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Rescooped by Erik G. Funk from Social Media and Healthcare
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Should Healthcare Organizations Use Social Media?

Should Healthcare Organizations Use Social Media? | Share and enjoy | Scoop.it

Social media is the process of people using online tools and platforms to share content and information. It is drastically changing the way we communicate and you should not underestimate its ability to work for or against your organization. It's an integral tool for marketing and customer service relations in any industry, so social media in healthcare is no different.

 

Globally, healthcare organizations and healthcare professionals are already using social media as an important tool to connect consumers and providers as well as to inform product development. The experience of early adopters demonstrates that an effective social media strategy can be used to accomplish healthcare goals in four broad areas: communications, information sharing, clinical outcomes and speed of innovation.

 

In considering what to do with and about social media, healthcare organizations cannot afford to take a “wait-and-see” approach or you may soon find yourself playing catch up with competitors. Even if you do not currently have an active social media presence, your employees and customers are already using social media and may be sharing information about you

 

At minimum, organizations need a “protective” policy and an outreach program to educate employees and customers about appropriate social media use. More broadly, organizations should develop an overarching social media strategy that leverages social media in healthcare marketing to help influence customers and accomplish strategic healthcare goals.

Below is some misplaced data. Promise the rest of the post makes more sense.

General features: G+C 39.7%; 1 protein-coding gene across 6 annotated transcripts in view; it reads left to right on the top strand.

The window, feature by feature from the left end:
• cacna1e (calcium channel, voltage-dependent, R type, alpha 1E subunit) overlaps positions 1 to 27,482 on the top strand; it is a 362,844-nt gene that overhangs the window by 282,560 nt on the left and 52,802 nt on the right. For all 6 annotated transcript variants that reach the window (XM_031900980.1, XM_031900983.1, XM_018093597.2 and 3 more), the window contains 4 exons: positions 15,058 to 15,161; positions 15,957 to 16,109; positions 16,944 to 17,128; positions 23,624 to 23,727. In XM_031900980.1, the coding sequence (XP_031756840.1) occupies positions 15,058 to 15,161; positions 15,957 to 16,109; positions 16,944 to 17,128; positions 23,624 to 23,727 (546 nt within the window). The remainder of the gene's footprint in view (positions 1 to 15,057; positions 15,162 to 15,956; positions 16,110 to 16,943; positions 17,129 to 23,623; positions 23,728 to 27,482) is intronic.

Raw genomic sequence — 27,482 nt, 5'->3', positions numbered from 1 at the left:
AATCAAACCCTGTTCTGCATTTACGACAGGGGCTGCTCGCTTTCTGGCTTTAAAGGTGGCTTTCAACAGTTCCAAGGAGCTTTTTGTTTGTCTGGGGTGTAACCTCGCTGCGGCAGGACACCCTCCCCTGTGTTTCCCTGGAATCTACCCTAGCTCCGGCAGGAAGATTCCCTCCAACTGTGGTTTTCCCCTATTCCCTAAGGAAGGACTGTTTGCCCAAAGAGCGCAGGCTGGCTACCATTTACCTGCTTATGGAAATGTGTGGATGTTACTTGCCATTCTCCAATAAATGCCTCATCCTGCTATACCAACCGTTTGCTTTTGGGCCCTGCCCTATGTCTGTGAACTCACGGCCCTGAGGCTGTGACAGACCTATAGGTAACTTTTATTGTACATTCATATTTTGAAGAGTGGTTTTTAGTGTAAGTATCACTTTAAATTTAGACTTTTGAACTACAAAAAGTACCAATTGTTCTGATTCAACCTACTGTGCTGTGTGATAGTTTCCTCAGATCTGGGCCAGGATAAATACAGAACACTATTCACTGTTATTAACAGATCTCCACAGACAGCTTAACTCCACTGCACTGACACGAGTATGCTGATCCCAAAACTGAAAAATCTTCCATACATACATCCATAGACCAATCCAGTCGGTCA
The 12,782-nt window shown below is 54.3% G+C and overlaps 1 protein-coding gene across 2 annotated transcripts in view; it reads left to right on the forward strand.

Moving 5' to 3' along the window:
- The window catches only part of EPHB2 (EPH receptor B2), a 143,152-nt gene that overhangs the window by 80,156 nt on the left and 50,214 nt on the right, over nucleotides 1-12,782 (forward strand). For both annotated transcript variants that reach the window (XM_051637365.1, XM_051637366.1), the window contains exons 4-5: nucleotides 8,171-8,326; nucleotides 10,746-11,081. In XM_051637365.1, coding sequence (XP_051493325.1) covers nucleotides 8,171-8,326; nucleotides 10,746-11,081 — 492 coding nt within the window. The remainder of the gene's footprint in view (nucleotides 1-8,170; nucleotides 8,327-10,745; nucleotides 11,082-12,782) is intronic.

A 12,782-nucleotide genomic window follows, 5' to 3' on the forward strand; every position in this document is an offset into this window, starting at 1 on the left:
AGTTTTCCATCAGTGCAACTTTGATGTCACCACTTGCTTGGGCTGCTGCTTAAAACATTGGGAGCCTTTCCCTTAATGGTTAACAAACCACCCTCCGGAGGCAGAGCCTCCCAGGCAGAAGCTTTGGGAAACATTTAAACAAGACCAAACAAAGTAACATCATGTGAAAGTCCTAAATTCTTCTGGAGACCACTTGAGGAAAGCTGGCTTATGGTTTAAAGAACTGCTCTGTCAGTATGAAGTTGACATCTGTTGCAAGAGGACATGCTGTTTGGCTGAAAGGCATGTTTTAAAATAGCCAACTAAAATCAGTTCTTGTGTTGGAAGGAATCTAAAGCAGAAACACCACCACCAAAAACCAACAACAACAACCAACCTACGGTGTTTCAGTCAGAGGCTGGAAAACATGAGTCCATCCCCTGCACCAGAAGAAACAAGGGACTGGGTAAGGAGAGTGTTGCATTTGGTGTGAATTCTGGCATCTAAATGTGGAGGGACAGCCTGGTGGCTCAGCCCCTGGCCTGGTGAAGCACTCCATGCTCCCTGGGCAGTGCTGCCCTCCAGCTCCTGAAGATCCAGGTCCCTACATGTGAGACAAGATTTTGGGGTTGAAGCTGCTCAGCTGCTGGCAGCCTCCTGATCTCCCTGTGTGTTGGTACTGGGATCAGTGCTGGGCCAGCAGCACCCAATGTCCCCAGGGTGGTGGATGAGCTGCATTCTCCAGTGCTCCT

Recommendations for effective social media use in healthcare marketing:1. Don’t take a “wait-and-see approach.” Although some believe social media is a passing fad, we believe it is here to stay and the sooner your organization develops an active presence and social media strategy, the less distance you will have to make up later.2. Establish a social media policy. At minimum, this will help protect against security, privacy or ethics breaches by your employees or customers. You should also offer staff education. Training and outreach are necessary to ensure that staff fully comprehends and is able to carry out the policy.3. Follow your customers. Listen to what others are saying about your organization, your product(s) and your brand(s). Monitor the social media activities of others in your market, and use social media to listen to what others are saying about your competition.4. Consider starting where many organizations start. You can use social media to enhance marketing, branding, recruitment, reputation management, customer relations and customer service. However, educate yourself first on what is allowable under existing laws in your country.5. Start small and monitor outcomes. You don’t have to develop a full-blown social media strategy now, but eventually you will need one. Ask what your organization should be doing now to anticipate a more widespread use of social media in healthcare to help accomplish key healthcare goals. Then expand your social media activities into new areas of value.6. Recruit social media managers internally. Distribute responsibilities among staff that know your organization, are Internet-savvy and are excited about using social media in healthcare to benefit your organization. Keep social media content accurate and current